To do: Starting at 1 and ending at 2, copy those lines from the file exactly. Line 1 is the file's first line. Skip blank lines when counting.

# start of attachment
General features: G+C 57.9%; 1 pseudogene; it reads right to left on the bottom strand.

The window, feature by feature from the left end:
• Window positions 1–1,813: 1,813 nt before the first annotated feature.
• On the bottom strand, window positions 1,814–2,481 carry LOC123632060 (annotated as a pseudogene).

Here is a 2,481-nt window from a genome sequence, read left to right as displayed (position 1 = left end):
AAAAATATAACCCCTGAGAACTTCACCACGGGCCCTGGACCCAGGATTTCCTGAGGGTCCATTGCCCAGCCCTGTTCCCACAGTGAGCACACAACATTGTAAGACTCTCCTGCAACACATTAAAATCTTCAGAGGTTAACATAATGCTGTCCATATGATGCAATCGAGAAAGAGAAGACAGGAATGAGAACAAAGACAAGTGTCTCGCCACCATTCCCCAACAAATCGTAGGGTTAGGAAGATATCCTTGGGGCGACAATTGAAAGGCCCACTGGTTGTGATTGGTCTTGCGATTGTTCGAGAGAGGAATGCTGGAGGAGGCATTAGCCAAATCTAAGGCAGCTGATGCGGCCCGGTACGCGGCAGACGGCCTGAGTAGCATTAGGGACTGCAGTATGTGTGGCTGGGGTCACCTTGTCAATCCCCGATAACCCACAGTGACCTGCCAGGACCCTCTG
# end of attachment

General features: G+C 57.9%; 1 pseudogene; it reads right to left on the bottom strand.

The window, feature by feature from the left end: